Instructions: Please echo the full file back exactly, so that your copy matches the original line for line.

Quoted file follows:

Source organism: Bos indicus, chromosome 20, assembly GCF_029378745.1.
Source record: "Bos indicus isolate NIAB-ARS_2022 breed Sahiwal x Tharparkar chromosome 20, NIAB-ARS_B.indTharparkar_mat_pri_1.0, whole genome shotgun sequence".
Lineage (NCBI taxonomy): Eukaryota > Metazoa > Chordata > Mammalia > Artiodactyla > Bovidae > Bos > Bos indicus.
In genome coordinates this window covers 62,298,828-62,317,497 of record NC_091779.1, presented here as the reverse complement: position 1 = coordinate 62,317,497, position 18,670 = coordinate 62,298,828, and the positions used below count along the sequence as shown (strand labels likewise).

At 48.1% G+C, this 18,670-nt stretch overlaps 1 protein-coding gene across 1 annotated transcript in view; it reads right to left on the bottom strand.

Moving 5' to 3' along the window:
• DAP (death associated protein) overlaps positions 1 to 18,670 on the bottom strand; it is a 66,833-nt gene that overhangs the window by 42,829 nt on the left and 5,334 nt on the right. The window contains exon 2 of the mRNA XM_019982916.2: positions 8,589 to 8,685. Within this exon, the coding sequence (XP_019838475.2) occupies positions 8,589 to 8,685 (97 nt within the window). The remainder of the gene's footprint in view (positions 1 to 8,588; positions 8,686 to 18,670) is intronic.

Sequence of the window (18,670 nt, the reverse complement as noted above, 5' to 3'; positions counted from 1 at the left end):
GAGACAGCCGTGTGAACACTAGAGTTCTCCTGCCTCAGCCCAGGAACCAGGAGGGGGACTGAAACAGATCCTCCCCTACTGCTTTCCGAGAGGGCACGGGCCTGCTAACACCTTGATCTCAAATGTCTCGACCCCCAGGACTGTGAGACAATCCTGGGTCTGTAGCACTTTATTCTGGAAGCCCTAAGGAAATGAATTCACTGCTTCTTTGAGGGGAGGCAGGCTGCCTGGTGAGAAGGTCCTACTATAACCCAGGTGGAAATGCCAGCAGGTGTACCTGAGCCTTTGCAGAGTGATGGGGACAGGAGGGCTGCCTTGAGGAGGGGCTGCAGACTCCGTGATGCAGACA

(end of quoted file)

Source organism: Bos indicus, chromosome 20, assembly GCF_029378745.1.
Source record: "Bos indicus isolate NIAB-ARS_2022 breed Sahiwal x Tharparkar chromosome 20, NIAB-ARS_B.indTharparkar_mat_pri_1.0, whole genome shotgun sequence".
Lineage (NCBI taxonomy): Eukaryota > Metazoa > Chordata > Mammalia > Artiodactyla > Bovidae > Bos > Bos indicus.
In genome coordinates this window covers 62,298,828-62,317,497 of record NC_091779.1, presented here as the reverse complement: position 1 = coordinate 62,317,497, position 18,670 = coordinate 62,298,828, and the positions used below count along the sequence as shown (strand labels likewise).

At 48.1% G+C, this 18,670-nt stretch overlaps 1 protein-coding gene across 1 annotated transcript in view; it reads right to left on the bottom strand.

Moving 5' to 3' along the window:
• DAP (death associated protein) overlaps positions 1 to 18,670 on the bottom strand; it is a 66,833-nt gene that overhangs the window by 42,829 nt on the left and 5,334 nt on the right. The window contains exon 2 of the mRNA XM_019982916.2: positions 8,589 to 8,685. Within this exon, the coding sequence (XP_019838475.2) occupies positions 8,589 to 8,685 (97 nt within the window). The remainder of the gene's footprint in view (positions 1 to 8,588; positions 8,686 to 18,670) is intronic.

Sequence of the window (18,670 nt, the reverse complement as noted above, 5' to 3'; positions counted from 1 at the left end):
GAGACAGCCGTGTGAACACTAGAGTTCTCCTGCCTCAGCCCAGGAACCAGGAGGGGGACTGAAACAGATCCTCCCCTACTGCTTTCCGAGAGGGCACGGGCCTGCTAACACCTTGATCTCAAATGTCTCGACCCCCAGGACTGTGAGACAATCCTGGGTCTGTAGCACTTTATTCTGGAAGCCCTAAGGAAATGAATTCACTGCTTCTTTGAGGGGAGGCAGGCTGCCTGGTGAGAAGGTCCTACTATAACCCAGGTGGAAATGCCAGCAGGTGTACCTGAGCCTTTGCAGAGTGATGGGGACAGGAGGGCTGCCTTGAGGAGGGGCTGCAGACTCCGTGATGCAGACA